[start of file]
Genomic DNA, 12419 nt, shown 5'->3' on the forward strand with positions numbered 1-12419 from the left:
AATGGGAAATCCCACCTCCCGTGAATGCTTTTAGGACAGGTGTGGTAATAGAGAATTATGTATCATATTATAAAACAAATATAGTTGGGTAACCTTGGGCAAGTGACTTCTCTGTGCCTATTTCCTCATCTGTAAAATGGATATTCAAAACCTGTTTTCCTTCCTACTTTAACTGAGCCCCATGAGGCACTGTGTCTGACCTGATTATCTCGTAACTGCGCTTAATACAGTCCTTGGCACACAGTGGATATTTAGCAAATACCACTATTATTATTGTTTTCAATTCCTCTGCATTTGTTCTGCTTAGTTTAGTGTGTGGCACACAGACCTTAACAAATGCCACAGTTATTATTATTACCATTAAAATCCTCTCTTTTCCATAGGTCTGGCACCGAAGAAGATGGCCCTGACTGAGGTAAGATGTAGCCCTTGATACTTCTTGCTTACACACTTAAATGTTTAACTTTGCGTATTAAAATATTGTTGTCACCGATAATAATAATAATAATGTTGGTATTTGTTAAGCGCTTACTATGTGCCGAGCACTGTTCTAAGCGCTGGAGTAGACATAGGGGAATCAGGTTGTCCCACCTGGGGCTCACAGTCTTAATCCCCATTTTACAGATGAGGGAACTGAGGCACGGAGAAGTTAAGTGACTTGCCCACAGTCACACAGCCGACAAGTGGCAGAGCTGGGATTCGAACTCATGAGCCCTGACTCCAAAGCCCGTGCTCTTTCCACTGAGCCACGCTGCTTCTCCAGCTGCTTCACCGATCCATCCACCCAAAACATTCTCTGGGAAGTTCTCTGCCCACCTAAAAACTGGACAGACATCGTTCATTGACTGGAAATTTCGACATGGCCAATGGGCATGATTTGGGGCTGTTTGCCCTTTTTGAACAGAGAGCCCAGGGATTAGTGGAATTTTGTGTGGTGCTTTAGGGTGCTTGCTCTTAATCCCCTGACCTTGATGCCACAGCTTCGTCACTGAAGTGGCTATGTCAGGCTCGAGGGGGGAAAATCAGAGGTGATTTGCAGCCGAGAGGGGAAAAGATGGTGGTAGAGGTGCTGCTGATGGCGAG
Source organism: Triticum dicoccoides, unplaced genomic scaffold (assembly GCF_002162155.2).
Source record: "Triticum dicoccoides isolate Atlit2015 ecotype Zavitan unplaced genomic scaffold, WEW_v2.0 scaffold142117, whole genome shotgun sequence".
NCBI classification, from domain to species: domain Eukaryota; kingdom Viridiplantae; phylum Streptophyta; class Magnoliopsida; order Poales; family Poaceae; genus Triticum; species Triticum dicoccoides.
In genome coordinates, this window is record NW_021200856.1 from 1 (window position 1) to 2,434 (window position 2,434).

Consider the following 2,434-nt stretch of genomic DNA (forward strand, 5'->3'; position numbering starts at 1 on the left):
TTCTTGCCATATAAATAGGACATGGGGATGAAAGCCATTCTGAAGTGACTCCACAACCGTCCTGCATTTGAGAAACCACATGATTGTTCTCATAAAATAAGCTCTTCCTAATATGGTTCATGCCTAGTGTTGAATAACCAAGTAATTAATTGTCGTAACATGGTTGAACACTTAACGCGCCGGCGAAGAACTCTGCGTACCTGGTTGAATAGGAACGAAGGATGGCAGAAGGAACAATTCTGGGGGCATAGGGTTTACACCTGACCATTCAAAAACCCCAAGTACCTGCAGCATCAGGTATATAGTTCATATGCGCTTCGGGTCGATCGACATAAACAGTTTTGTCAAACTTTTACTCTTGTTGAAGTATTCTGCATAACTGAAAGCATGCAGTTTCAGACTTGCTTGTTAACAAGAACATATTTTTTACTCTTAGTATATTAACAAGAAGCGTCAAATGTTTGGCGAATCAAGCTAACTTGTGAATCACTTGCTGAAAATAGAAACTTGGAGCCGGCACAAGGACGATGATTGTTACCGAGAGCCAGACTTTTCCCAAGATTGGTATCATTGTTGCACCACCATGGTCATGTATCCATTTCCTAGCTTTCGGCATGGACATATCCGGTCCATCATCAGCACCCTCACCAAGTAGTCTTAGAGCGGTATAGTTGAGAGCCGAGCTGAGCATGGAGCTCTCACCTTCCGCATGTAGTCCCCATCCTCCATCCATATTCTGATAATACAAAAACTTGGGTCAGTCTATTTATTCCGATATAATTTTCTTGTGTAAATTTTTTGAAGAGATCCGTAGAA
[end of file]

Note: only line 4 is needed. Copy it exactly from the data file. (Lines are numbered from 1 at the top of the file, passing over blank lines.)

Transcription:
Source record: "Triticum dicoccoides isolate Atlit2015 ecotype Zavitan unplaced genomic scaffold, WEW_v2.0 scaffold142117, whole genome shotgun sequence".